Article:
Rules of thumb
My “rules-of-thumb” for choosing which regression to use are as follows:
For situations where the X-parameter is controlled, as in making-up standards for instrument calibration or doing laboratory experiments where only one variable is changed, then the standard model-I regressions are required.
- When all data points are given equal weight, use lsqfity.
- When the data points are individually weighted, use lsqfityw or lsqfityz.
- To decide between using lsqfityw.m or lsqfityz.m, see footnotes #2 and #3 to my Results for Model I and Model II Regressions Table.
When comparing two methods that measure the same quantity [e.g., DOC(per) vs DOC(htc)] then the major axis [lsqfitma] provides the most simple, easy to calculate and straight-forward solution.
- One word of caution: the slope of major axis is sensitive to changes in scale (see: Kermack and Haldane, 1950, for an explanation).
- If this is a concern (as in cases where the choice of measurement units is arbitrary), then the geometric mean regression [lsqfitgm] may be used.
For comparing two different measured parameters (like DOC vs TCO2, AOU, etc.) and especially when the parameters have different units or widely varying metrics, then the reduced major axis is the method of choice.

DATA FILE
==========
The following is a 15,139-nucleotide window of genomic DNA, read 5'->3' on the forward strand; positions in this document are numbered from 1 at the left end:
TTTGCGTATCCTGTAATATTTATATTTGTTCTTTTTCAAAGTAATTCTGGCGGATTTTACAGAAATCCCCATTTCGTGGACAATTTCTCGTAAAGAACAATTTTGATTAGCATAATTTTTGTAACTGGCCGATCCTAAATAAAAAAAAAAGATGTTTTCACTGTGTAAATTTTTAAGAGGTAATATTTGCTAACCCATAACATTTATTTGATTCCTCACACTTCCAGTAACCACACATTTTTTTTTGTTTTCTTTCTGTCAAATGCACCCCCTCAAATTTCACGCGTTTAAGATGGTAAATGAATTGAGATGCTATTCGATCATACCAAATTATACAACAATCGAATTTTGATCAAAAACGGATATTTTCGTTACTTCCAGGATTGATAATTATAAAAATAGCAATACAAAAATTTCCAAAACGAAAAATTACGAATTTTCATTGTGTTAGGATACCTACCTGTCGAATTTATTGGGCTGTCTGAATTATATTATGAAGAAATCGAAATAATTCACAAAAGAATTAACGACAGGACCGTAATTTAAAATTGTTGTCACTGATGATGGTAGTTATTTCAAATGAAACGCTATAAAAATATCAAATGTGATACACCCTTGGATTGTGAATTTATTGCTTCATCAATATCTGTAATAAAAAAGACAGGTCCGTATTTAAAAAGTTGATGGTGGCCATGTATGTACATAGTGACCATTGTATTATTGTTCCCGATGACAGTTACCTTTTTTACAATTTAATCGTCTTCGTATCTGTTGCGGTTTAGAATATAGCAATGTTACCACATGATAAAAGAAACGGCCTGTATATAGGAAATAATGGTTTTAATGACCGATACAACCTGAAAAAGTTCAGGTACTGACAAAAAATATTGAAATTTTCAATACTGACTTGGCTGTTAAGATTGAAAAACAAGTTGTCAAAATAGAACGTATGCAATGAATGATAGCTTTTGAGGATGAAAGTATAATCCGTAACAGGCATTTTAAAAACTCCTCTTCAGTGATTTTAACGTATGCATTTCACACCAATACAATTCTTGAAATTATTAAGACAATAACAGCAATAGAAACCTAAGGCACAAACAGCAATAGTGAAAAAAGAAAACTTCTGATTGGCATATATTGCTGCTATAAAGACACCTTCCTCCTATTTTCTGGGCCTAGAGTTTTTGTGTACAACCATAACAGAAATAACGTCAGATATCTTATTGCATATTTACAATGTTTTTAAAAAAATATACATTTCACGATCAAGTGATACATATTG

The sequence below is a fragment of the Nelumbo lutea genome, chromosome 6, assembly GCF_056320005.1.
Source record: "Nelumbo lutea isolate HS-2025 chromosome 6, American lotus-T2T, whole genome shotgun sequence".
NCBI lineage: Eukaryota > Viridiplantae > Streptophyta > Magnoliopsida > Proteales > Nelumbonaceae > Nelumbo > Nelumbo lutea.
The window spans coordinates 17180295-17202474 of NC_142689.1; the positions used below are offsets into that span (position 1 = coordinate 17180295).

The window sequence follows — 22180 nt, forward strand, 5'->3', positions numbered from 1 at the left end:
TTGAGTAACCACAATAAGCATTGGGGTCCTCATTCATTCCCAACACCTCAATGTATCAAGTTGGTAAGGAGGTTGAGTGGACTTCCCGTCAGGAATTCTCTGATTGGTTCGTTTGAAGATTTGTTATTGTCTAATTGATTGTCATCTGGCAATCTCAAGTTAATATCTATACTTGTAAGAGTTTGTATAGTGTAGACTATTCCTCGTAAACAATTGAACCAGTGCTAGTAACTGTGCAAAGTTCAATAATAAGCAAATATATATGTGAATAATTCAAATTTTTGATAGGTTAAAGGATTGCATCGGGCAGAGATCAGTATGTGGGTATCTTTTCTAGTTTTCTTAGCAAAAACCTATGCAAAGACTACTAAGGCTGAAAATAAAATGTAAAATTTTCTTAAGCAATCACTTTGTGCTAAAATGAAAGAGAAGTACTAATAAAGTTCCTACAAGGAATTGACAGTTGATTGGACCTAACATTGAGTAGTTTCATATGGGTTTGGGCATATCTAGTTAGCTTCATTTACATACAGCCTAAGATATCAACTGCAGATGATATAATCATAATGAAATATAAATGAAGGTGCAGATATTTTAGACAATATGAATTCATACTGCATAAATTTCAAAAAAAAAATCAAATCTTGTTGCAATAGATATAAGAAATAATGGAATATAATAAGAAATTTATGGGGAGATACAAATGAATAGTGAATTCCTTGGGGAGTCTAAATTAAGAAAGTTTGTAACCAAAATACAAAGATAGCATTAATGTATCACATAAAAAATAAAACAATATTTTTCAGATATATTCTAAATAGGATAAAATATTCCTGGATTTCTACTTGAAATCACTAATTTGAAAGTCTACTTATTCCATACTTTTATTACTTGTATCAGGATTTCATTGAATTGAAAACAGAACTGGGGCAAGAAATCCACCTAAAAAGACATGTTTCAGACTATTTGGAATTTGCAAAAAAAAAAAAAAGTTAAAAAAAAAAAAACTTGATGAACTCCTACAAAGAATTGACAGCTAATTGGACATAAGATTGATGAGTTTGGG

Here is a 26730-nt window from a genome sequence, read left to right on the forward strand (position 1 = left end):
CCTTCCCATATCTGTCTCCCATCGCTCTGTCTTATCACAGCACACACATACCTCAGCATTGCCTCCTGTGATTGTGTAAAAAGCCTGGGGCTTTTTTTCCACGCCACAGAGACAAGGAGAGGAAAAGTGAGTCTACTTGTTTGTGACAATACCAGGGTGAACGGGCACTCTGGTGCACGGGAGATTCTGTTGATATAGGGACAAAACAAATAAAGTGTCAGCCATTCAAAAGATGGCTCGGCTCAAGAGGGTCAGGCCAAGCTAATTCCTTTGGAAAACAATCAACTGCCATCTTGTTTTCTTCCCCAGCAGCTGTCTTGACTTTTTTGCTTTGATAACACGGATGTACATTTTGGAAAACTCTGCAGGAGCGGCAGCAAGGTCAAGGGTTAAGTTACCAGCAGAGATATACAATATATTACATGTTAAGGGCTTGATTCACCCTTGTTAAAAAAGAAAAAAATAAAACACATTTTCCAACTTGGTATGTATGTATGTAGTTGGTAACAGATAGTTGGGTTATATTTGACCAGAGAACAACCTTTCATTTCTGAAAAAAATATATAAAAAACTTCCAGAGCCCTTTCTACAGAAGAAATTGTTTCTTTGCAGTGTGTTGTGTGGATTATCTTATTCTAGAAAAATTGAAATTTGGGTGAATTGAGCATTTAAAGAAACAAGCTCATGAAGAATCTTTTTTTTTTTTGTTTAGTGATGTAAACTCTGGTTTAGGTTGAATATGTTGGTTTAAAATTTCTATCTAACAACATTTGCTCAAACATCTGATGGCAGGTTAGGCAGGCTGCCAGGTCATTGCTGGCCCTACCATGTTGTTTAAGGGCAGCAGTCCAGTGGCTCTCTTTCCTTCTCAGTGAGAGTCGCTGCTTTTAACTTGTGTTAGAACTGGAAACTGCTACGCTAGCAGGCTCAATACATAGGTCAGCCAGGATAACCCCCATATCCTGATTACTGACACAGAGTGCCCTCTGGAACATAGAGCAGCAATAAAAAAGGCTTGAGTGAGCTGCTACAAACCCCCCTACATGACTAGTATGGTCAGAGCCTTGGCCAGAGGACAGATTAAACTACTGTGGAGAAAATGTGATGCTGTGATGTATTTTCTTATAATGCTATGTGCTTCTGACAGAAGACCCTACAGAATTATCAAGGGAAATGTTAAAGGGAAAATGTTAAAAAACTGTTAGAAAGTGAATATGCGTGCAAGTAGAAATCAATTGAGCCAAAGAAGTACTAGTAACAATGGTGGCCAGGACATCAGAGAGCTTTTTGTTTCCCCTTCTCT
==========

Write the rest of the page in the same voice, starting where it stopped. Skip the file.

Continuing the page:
- The reduced major axis method is both difficult and tedious to compute, so I recommend that the geometric mean regression [lsqfitgm] be used in this case as this gives the identical line (see Ricker, 1973, for the derivation). I have used the symmetrical limits for a model I regression to estimate the uncertainty in the slope and intercept of the geometric mean regression following Ricker’s (1973) treatment.
- Sprent and Dolby (1980) have taken exception to the ad hoc use of the geometric mean regression in model II cases. They recommend the use of the least squares bisector [lsqbisec], the line that bisects the angle between the two model I regressions. Unfortunately, they did not present a statistical treatment for the estimation of the uncertainty limits for the least squares bisector slope, or intercept.
When the analytical methods for the different parameters have disparate uncertainties or experimental precision, then a weighted Model II method may be required.
- The method developed by York called “the least squares cubic” [lsqcubic] can be used in this case.
- This method allows the uncertainty in each X and Y measurement be specified in order to appropriately weight the data.